Then came the attack on Verdun...
March 1916: Photography of Henri Baudiment, Lieutenant (Temporary), in dress uniform.
On the Left Bank of the Meuse River, the 90th Infantry Regiment took part, starting on the 21st April 1916, to the very intense fights of the "Battle on the Wings". On the 22th of April (it was the Holy Saturday), the 1er Batalion was defending the right front of the Regiment, in the bottom of the Ravin de la Hayette [namely: "Ravine of la Hayette"], in connection with the 161st Infantry Regiment, who was defending the western slopes of the Mort-Homme [namely: "the Dead Man"]. The losses were very heavy.
Henri was mowed down by an 88mm Austrian burst firing, while he was on the front, commanding his musketry and ordering his men to fire at the attack of the German infantry, which had been launched by 4:15 pm.
The attack did not come closer than 200 meters from the barbed wires, then was stopped.
Panoramic view, taken from Hill 310: on the left, Hill 304; in the center, the Ravine of "la Hayette"; on the right, the "Mort-Homme".
Commander Bréant was serving at the Head Quarters of the 90th Infantry Regiment. In his book "De l'Alsace à la Somme" [namely: "from Alsace to the Somme"], as a direct witness, he describes the battle:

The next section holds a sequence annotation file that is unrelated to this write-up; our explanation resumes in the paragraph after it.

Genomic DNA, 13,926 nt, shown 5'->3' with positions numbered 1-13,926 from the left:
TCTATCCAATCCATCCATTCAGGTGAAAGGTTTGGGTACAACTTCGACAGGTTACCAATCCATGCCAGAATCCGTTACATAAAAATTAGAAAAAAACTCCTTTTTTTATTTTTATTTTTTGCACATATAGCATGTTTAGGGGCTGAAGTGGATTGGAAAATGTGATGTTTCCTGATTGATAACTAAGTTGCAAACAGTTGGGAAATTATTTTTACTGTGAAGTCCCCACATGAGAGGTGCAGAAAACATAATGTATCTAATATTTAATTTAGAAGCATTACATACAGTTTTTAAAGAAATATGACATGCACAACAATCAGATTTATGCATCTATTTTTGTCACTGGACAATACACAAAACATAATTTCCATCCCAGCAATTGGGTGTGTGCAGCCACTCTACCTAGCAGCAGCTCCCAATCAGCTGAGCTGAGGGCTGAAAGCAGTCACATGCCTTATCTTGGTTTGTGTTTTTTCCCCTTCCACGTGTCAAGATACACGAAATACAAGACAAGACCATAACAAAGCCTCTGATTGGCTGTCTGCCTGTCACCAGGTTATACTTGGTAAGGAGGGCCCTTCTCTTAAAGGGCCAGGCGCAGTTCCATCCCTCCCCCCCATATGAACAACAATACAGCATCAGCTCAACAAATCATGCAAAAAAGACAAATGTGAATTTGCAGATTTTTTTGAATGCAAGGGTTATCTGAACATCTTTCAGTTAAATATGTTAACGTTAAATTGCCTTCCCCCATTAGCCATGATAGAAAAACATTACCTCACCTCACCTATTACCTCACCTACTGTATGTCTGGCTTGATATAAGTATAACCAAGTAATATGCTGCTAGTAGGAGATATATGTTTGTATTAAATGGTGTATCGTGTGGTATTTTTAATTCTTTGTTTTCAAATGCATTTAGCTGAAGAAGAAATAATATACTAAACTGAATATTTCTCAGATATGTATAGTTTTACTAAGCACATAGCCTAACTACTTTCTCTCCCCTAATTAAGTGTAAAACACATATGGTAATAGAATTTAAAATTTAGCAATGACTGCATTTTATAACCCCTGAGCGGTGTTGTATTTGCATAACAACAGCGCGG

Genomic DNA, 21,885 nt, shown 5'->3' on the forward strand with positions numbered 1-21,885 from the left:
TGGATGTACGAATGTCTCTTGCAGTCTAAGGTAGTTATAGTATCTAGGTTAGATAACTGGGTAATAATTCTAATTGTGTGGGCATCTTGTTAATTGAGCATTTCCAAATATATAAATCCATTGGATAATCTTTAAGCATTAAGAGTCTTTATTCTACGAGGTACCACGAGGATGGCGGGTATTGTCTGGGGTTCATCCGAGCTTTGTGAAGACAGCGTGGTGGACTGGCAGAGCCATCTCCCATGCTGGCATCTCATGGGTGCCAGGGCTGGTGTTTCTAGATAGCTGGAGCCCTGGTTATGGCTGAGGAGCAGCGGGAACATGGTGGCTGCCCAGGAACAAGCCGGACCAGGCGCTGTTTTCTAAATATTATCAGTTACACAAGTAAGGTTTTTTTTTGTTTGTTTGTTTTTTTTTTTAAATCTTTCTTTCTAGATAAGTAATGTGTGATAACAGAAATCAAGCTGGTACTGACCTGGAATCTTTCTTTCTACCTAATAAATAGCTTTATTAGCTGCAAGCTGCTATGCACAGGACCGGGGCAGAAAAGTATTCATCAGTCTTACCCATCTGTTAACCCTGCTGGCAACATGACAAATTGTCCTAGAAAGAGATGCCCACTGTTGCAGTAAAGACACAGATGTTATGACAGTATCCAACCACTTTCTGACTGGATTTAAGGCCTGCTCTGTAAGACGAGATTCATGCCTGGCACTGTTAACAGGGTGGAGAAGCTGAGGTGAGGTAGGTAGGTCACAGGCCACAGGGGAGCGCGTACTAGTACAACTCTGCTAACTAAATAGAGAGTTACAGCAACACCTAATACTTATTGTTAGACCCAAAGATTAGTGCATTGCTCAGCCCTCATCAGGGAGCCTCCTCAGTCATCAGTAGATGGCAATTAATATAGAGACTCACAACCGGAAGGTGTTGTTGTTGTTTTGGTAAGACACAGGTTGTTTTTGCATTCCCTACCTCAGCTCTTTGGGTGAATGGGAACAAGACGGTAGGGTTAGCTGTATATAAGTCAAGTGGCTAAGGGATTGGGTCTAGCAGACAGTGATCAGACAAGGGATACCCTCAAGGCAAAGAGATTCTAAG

"...On our lines, the shells keep on detonating. By 7:00 pm, a lull occured. Two officers are reported killed in action [...]. The Germans have been attacking in waves, then been stopped by our musketry, and by an accurate fire barrage.
The Colonel is waiting for complementary reports. They reach us. Captain B[audiment] has been killed, five lieutenants have been wounded. Amongst the troops, 150 wounded, 80 killed and some missings in action.
[...] Captain B[audiment] had his head swept away by a shell, during the attack, when he was ordering: "Fire as required!" [...]."
[Translated from "De l'Alsace à la Somme", by Commander Pierre Bréant]
April 1916: Last photography of Henri Baudiment, Capitaine (Temporary), mess kit.
Henri was mentioned in dispatches of the Army:
"Officer endowed with an unfailing bravery, doing a lot countlessly to the benefit of his men, to whom he had passed on his fighting spirit and his disregard for death, gloriously fell down, on the 22nd April 1916, during an attack that the enemy was conducting towards the front of his Company".
He had just been appointed Captain (Temporary), on the 30th March 1916.
Henri was buried, on the very following day, Sunday 23rd of April, which was Easter Sunday, in the communal cemetery of Jubécourt.
He rested there until the 27th of January, 1931, when his remains were transferred towards the National Necropole of Ville Sur Cousance (grave #948), where he has been peacefully lying, since then.
Postcard provided by Augustin Simon (many thanks to him)